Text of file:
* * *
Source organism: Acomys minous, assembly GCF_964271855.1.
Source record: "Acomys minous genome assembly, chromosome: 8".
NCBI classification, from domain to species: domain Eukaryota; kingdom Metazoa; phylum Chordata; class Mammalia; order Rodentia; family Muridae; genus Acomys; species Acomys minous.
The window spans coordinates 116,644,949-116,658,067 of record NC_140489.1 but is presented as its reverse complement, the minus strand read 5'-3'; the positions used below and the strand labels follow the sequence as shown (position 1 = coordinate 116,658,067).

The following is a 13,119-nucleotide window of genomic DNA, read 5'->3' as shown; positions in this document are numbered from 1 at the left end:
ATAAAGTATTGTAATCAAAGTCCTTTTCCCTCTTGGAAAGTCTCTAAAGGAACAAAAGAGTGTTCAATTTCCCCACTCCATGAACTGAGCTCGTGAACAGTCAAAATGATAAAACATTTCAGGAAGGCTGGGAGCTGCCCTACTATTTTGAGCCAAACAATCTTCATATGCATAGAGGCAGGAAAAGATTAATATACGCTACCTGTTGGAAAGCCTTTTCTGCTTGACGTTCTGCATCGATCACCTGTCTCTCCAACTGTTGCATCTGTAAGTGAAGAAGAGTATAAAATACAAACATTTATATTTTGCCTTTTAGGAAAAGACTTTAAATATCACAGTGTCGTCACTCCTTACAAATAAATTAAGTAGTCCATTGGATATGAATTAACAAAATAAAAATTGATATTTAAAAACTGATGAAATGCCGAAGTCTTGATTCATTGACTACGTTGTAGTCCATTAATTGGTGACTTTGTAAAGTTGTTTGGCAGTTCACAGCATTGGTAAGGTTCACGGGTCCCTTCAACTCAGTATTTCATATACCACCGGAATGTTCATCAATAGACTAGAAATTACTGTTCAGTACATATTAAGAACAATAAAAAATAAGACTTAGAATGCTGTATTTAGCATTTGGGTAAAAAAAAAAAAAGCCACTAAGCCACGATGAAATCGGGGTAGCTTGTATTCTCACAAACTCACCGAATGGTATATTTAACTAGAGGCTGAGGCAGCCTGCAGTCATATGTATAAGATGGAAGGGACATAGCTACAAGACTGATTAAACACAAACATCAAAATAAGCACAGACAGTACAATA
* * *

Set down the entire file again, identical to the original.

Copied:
Source organism: Acomys minous, assembly GCF_964271855.1.
Source record: "Acomys minous genome assembly, chromosome: 8".
NCBI classification, from domain to species: domain Eukaryota; kingdom Metazoa; phylum Chordata; class Mammalia; order Rodentia; family Muridae; genus Acomys; species Acomys minous.
The window spans coordinates 116,644,949-116,658,067 of record NC_140489.1 but is presented as its reverse complement, the minus strand read 5'-3'; the positions used below and the strand labels follow the sequence as shown (position 1 = coordinate 116,658,067).

The following is a 13,119-nucleotide window of genomic DNA, read 5'->3' as shown; positions in this document are numbered from 1 at the left end:
ATAAAGTATTGTAATCAAAGTCCTTTTCCCTCTTGGAAAGTCTCTAAAGGAACAAAAGAGTGTTCAATTTCCCCACTCCATGAACTGAGCTCGTGAACAGTCAAAATGATAAAACATTTCAGGAAGGCTGGGAGCTGCCCTACTATTTTGAGCCAAACAATCTTCATATGCATAGAGGCAGGAAAAGATTAATATACGCTACCTGTTGGAAAGCCTTTTCTGCTTGACGTTCTGCATCGATCACCTGTCTCTCCAACTGTTGCATCTGTAAGTGAAGAAGAGTATAAAATACAAACATTTATATTTTGCCTTTTAGGAAAAGACTTTAAATATCACAGTGTCGTCACTCCTTACAAATAAATTAAGTAGTCCATTGGATATGAATTAACAAAATAAAAATTGATATTTAAAAACTGATGAAATGCCGAAGTCTTGATTCATTGACTACGTTGTAGTCCATTAATTGGTGACTTTGTAAAGTTGTTTGGCAGTTCACAGCATTGGTAAGGTTCACGGGTCCCTTCAACTCAGTATTTCATATACCACCGGAATGTTCATCAATAGACTAGAAATTACTGTTCAGTACATATTAAGAACAATAAAAAATAAGACTTAGAATGCTGTATTTAGCATTTGGGTAAAAAAAAAAAAAGCCACTAAGCCACGATGAAATCGGGGTAGCTTGTATTCTCACAAACTCACCGAATGGTATATTTAACTAGAGGCTGAGGCAGCCTGCAGTCATATGTATAAGATGGAAGGGACATAGCTACAAGACTGATTAAACACAAACATCAAAATAAGCACAGACAGTACAATA